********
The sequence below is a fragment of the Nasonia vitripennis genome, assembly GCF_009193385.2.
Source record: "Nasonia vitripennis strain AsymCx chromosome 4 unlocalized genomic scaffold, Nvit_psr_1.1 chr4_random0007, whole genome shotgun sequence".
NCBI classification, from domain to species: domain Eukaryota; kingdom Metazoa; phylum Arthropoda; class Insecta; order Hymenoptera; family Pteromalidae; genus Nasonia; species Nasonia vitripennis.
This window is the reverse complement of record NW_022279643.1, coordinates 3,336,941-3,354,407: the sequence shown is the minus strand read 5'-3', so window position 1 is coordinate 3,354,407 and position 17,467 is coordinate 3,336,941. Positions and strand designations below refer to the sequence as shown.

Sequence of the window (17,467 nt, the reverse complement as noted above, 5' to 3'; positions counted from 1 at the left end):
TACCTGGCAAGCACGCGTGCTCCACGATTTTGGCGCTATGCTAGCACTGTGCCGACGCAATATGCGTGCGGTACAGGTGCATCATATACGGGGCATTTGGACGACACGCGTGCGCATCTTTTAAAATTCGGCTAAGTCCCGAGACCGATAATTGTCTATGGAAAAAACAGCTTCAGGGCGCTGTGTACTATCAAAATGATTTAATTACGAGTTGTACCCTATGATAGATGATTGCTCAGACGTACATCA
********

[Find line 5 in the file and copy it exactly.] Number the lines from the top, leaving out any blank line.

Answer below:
Sequence of the window (17,467 nt, the reverse complement as noted above, 5' to 3'; positions counted from 1 at the left end):